First Test, Lord's, day five:
England 398 & 193-5 beat West Indies 243 & 345 by five wickets
England wrapped up a five-wicket victory in the first Test as a stand of 132 between Alastair Cook and Ian Bell saw off an early West Indies charge.
When Jonathan Trott and Kevin Pietersen both went cheaply inside the first hour on the fifth day, a further 134 were needed and there was a genuine sense that an almighty upset might just come off.
But Cook's classy, unhurried 79 and Bell's 63 not out blunted the attack and then brought the target of 191 rapidly within reach as the shine went off the new ball.
Cook fell with just two needed but Bell punched away the winning runs alongside debutant Jonny Bairstow to seal victory midway through the afternoon session.
England will now take a 1-0 series lead into the second Test at Trent Bridge on Friday having been made to work far harder for the honour than almost all had expected.
With England resuming on 10-2 this morning - still 181 short of victory - West Indies came out in search of an early breakthrough, and found one when Trott pushed nervously at Kemar Roach and was caught at second slip for 13.
"When you look at the margin of victory, anyone who has not watched this match would think it was comfortable for England. West Indies fought all the way and, even though they finished on the losing side, there were positive signs. Hopefully you will see them continue this trend at Trent Bridge."
Pietersen marched in swinging his arms and began aggressively while Cook dropped anchor, the opener going 27 deliveries with just one scoring shot.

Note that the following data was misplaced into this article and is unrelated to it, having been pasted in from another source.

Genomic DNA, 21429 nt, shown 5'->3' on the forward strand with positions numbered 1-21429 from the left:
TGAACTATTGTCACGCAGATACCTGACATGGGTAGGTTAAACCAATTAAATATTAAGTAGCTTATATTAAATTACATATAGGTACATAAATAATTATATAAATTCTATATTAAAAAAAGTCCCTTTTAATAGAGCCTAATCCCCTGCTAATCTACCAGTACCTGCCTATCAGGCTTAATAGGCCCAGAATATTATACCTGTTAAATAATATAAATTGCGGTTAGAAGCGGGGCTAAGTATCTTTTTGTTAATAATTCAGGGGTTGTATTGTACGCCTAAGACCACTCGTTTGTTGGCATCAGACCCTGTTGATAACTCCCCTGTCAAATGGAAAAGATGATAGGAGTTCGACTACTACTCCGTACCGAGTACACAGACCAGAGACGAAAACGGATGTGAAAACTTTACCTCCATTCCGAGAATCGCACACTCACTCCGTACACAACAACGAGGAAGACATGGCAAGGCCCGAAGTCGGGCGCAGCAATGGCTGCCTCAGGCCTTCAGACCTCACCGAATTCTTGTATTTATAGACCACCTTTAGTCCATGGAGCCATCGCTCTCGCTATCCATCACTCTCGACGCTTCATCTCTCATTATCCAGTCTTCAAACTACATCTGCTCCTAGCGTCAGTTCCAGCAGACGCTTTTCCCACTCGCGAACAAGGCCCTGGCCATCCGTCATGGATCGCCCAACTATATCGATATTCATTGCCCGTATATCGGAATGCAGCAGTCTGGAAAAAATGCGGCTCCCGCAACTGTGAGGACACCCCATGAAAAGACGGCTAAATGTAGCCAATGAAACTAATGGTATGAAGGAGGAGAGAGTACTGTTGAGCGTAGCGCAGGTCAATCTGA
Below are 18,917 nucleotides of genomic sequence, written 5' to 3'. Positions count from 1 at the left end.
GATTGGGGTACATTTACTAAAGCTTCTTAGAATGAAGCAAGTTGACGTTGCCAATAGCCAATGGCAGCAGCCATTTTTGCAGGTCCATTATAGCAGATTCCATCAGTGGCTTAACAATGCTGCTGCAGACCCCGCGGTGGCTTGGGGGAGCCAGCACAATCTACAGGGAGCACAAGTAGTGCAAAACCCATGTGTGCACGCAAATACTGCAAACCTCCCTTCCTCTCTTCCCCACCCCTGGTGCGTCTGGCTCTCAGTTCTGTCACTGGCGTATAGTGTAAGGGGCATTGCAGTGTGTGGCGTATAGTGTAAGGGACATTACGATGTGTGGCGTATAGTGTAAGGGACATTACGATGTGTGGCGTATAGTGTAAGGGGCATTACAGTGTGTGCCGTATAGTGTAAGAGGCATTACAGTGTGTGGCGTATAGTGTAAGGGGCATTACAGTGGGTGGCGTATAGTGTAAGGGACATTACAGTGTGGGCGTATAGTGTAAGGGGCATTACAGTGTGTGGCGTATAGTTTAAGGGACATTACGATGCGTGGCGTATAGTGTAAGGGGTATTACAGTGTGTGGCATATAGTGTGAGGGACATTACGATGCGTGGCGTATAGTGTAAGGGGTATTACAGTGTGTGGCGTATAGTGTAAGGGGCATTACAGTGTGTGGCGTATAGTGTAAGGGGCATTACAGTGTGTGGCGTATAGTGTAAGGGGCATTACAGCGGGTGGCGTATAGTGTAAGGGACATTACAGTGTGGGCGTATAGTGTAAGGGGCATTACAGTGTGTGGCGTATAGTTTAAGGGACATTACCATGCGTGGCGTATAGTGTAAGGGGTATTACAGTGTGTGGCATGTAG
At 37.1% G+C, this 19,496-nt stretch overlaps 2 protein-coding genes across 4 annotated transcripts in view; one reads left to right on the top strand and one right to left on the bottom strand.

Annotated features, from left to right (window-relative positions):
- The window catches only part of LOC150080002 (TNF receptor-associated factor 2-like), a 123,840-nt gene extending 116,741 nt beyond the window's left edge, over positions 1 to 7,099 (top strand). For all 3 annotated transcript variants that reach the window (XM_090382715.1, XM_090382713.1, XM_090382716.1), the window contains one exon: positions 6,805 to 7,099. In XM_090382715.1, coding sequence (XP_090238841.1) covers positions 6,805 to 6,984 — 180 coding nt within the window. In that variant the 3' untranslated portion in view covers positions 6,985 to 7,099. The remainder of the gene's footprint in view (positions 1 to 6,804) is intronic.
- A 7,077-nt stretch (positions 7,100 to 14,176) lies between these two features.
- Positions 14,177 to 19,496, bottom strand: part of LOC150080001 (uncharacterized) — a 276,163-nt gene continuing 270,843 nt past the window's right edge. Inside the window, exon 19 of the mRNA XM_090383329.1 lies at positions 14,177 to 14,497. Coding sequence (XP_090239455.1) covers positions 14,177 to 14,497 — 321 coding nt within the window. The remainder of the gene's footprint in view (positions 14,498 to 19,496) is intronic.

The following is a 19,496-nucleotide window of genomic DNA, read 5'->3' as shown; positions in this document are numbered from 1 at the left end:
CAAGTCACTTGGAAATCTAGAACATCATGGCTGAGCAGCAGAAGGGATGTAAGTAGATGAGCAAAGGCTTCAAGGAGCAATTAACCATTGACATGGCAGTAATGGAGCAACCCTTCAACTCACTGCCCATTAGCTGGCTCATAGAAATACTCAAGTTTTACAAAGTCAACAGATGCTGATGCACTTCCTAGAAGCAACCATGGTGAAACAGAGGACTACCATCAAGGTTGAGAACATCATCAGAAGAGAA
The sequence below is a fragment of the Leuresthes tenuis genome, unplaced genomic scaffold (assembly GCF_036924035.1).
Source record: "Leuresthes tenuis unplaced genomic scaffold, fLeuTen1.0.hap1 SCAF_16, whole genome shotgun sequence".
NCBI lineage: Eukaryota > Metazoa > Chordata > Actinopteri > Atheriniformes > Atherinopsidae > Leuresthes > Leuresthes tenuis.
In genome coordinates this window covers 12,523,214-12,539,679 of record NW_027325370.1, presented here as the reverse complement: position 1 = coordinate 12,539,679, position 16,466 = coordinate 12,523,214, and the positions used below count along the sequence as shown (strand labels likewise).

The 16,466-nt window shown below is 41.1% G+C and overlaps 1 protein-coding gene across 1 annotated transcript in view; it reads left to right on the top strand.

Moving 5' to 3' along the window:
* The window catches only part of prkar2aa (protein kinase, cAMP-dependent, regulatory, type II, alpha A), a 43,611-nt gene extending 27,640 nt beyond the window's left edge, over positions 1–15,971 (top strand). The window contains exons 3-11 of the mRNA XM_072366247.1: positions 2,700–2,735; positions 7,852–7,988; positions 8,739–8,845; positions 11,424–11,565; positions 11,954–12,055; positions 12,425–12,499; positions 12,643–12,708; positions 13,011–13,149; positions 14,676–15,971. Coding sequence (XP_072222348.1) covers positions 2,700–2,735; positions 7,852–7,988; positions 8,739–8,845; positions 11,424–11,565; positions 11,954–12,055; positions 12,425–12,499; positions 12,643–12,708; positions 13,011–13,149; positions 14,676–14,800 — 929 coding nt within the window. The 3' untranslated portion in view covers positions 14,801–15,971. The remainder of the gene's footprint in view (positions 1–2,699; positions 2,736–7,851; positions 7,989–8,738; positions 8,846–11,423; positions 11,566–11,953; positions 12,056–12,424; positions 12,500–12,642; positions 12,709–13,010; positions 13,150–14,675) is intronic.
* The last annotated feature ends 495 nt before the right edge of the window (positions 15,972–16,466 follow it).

Pietersen pulled Shannon Gabriel through midwicket for four, but then tried to do the same to a fuller one next ball and succeeded only in edging behind for an inauspicious 13.
It left England 57-4 and thoughts began to turn to a similar run-chase at Lord's 12 years ago when England, needing 188 to beat a more illustrious West Indies side, had sunk deep into the mire before squeaking home by two wickets.
The difference here was the quality of the bowling. While that England line-up had to face Courtney Walsh and Curtly Ambrose, the current Caribbean quicks had neither the accuracy nor menace of their predecessors.
Runs came at pace, the pitch as flat as it had been all match and the ball doing nothing through the air once the shine had been dulled.
Marlon Samuels's gentle spin and Darren Sammy's medium pace could not match the threat of Roach's opening spell, and Cook and Bell were able to accumulate with increasing ease.
England scored 121 runs in the morning session, and with every boundary the initial pressure lifted a little more.
Cook was happy to cut and drive, while Bell displayed his usual extensive range of shots as they closed in rapidly after lunch.
Cook was disappointed to fall just short of the finishing line, looking to slap Sammy away for the match-winning boundary but edging to Kirk Edwards at gully.
It changed nothing. Bell clipped Samuels through midwicket for four and England were home.
To compound West Indies' misery, captain Sammy was fined 80% of his match fee for a slow over-rate and each of his players 40%.